‘My students are my wealth'
Youth fetes are a good thing but thery are just not enough for the future of performing arts.
Kalamandalam Vimala Menon.
For over four decades Kalamandalam Vimala Menon's name has been synonymous with the art of teaching and propagating classical Indian dances, especially Mohiniyattam, in Kerala. Since 1972, when she founded Kerala Natya Academy in Thiruvananthapuram, she has trained scores of students in Mohiniyattam, Bharatanatyam and Kuchipudi, with many of them going on to win the coveted Kalaprathibha and Kalathilakam titles at youth fetes in the State. And through the youth fete track she was able to make certain changes to the costume and presentation of Mohiniyattam, most of which, she says, initially drew much flak, but which have since been accepted as standard practice. The diminutive teacher and performer was awarded the Kerala Sangeeta Nataka Akademi award in 1991 and the Kendra Sangeeta Nataka Akademi award in 2006 for her services to Mohiniyattam. Excerpts from a chat with the artiste…
Taking to classical dance
As a child, while growing up in Irinjalakuda, I was enamoured by classical dance and music. I began learning classical dance when I was 10 years old from Thirupunithura Vijaya Bhanu and Carnatic music from Madhusuthanan Nair. In 1953 after seeing me perform ‘Kaliyamardhanam,' poet Vallathol Narayana Menon asked me to think about joining Kerala Kalamandalam. In my family it was then frowned upon to do something like that. But my mother Vishalakshy Amma, a keen classical vocalist and vainika, realised my interest in the arts and gave me the go ahead to join the institution (in 1960) for a four-year diploma course in Mohiniyattam and Bharatanatyam. At Kalamandalam I trained under Pazhayannoor Chinnammu Amma and Kalamandalam Sathyabhama Senior for Mohiniyattam and Thanjavoor Bhaskara Rao for Bharatanatyam. I soon realised that my body movements were more suited to Mohiniyattam than Bharatanatyam. Besides, I was keener on Mohiniyattam because it was Kerala's very own dance form, which badly needed to be propagated. Later on I also trained in Kuchipudi under Vempatti Chinna Satyam in Chennai.
Teaching rather than performing
Plainly speaking, I don't have the physique or the looks to stand out as a professional artiste. I am much better a teacher and a choreographer than a performer. My students are my wealth. It is through them that I choose to showcase my skills as a performer. That is the ultimate reward for a guru.
Innovations in Mohiniyattam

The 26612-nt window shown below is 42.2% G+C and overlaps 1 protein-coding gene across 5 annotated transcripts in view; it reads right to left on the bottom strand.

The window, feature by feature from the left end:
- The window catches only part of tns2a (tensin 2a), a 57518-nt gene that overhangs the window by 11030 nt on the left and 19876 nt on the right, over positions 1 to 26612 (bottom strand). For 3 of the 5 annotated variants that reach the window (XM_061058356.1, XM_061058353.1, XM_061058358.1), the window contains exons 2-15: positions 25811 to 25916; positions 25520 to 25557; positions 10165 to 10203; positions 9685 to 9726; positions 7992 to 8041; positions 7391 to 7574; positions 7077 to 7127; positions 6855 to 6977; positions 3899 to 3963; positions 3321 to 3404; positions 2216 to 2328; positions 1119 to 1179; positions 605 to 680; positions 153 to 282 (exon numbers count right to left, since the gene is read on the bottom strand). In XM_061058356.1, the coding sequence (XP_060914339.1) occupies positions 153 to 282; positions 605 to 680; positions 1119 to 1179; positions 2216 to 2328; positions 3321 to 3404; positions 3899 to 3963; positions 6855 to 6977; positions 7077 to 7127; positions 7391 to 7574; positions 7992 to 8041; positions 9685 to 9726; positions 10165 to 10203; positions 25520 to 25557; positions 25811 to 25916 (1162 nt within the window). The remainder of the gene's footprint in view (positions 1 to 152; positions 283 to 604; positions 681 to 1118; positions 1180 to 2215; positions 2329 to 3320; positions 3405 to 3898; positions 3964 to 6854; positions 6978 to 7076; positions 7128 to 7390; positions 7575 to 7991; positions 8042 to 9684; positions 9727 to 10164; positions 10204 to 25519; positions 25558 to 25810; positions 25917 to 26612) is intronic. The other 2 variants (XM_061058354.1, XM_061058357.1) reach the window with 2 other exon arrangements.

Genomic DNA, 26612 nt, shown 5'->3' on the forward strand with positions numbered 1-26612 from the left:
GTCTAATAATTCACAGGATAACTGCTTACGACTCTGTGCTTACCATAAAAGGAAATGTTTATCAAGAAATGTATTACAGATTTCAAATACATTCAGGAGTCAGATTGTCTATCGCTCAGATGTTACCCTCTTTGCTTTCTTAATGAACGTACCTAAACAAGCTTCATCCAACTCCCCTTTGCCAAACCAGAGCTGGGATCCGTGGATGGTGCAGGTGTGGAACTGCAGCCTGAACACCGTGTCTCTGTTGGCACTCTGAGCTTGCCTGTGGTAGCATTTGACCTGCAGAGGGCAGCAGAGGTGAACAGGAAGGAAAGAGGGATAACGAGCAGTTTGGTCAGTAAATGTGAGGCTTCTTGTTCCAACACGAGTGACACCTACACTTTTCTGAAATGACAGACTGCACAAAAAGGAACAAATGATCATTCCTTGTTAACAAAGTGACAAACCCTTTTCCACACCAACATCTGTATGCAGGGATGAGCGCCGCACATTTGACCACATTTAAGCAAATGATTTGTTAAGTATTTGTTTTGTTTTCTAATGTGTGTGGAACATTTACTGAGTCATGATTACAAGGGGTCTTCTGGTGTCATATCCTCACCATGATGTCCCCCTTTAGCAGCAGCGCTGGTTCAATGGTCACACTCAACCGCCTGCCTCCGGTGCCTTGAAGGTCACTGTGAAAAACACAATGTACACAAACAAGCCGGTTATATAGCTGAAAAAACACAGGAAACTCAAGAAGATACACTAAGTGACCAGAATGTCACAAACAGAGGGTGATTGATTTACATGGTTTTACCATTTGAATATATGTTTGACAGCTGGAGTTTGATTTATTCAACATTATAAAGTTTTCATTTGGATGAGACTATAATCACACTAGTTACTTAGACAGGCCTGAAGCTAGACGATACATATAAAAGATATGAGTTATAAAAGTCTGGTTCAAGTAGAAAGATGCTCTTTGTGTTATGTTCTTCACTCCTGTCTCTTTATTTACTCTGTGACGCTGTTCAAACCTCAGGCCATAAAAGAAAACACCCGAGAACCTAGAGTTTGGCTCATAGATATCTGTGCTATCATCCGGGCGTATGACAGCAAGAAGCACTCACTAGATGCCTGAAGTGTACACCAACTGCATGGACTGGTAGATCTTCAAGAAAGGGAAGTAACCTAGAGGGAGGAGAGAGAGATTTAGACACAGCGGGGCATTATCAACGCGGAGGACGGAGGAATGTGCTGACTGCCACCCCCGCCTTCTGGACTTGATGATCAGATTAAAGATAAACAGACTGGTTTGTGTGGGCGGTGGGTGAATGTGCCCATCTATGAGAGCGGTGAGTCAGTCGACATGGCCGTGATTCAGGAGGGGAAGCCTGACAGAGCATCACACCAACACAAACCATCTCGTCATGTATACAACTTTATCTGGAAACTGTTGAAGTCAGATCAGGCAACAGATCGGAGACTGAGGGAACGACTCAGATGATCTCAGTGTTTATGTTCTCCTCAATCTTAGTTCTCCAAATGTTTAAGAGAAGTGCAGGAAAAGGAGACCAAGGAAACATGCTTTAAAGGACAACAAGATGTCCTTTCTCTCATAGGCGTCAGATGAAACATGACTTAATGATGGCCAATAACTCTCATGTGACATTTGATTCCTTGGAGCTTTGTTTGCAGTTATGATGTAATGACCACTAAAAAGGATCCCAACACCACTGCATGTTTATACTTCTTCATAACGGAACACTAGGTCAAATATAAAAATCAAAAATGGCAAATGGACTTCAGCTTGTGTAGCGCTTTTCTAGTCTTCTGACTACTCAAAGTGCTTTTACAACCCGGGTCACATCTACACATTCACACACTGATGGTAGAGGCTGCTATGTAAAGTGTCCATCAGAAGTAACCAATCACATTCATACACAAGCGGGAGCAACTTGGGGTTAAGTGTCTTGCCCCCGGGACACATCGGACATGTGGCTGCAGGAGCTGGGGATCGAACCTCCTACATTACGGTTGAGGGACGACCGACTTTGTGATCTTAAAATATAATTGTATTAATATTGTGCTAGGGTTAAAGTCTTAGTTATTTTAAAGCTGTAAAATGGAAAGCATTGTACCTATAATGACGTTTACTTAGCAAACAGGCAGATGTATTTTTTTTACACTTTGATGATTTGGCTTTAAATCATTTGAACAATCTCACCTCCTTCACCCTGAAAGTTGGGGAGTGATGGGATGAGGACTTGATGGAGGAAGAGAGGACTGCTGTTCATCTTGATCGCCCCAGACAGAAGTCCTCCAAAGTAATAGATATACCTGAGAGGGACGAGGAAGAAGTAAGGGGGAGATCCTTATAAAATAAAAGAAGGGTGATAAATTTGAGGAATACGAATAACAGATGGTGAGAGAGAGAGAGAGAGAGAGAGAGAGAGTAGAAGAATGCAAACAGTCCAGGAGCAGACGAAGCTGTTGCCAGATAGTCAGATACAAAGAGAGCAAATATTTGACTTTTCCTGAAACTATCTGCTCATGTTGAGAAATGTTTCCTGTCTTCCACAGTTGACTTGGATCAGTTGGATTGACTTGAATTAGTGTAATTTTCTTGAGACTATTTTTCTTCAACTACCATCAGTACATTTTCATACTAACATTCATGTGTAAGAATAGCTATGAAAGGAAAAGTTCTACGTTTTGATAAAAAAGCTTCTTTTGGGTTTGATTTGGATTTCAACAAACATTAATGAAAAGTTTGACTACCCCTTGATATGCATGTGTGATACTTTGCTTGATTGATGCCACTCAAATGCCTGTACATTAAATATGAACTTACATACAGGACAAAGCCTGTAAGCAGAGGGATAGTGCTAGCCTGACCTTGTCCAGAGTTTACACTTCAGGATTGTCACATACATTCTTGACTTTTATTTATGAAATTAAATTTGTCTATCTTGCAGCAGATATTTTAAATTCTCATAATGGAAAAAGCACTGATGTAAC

Over the years, I have been able to make a few modifications to the costume and presentation of Mohiniyattam. I went through a lot of hurdles and struggles because of that but today I am proud of the fact that those changes have come to be widely accepted. The dance form has always been one that was performed solo on stage. I introduced Mohiniyattam as a group item on stage. I have also modified certain adavus and mudras by introducing a touch of Kathakali to them. As for the costume, for performing the ‘Ashtapadi,' I introduced coloured blouses – red for Raudra bhava and green for Raasakeli. I also added a thin line of colour to the golden border of the attire. For competitions in 1982, my students wore the colours black, red, and orange blouses with golden borders.
I have also made a few changes to the accompanying percussion. I introduced the edakka to Mohiniyattam performances. Later on I added the thimila – an asura vadyam instrument (as opposed to the softer deva vadyam instruments such as mridangam and edakka) – to performances while depicting male characters, ferocious animals, and so on. The maddalam and thavil were introduced to give harmony to the percussion.
I also elaborated the ‘Pandattam' – a short, abhinaya-filled item in Mohiniyattam that depicts playing with a ball – as a 15-minute item accompanied by percussion instruments such as mridangam, thimila, maddalam, tavil, and edakka, played in succession. The item ends with the sloka ‘Santhakaram Bhujaga Sayanam' from the ‘Vishnu Sahasranamam,' with the dancer posing in Sree Padmanabha's Anantha sayanam style.
It is undoubtedly my choreography for Swati Tirunal's kriti ‘Bhavayami Reghu Ramam,' where I have depicted the Ramayana in seven scenes. It begins with a young Rama keeping Asuras at bay while Sage Viswamitra conducts his yagas and it ends with Rama's ‘Pattabhishekam' in Ayodhya after killing Ravana in Lanka.
Future of Mohiniyattam
Like most classical arts in Kerala, it's the youth festivals that are keeping Mohiniyattam alive among the younger generation. Youth fetes are a good thing but they are just not enough for the future of performing arts. Now that they've taken out the Kalaparthibha-Kalathilakam titles and started awarding grades instead of first place, second place…in competitions, I find that it is actually a little demoralising for the young performers. After all, who doesn't want to win? They would have worked hard enough for it as it is. The government needs to be much more proactive. Much like they help sportspersons get placements, why can't the Government support those who choose performing arts as a career? Not only would such a move be an incentive for people to take up performing arts but it would also ensure that the arts sustain themselves.
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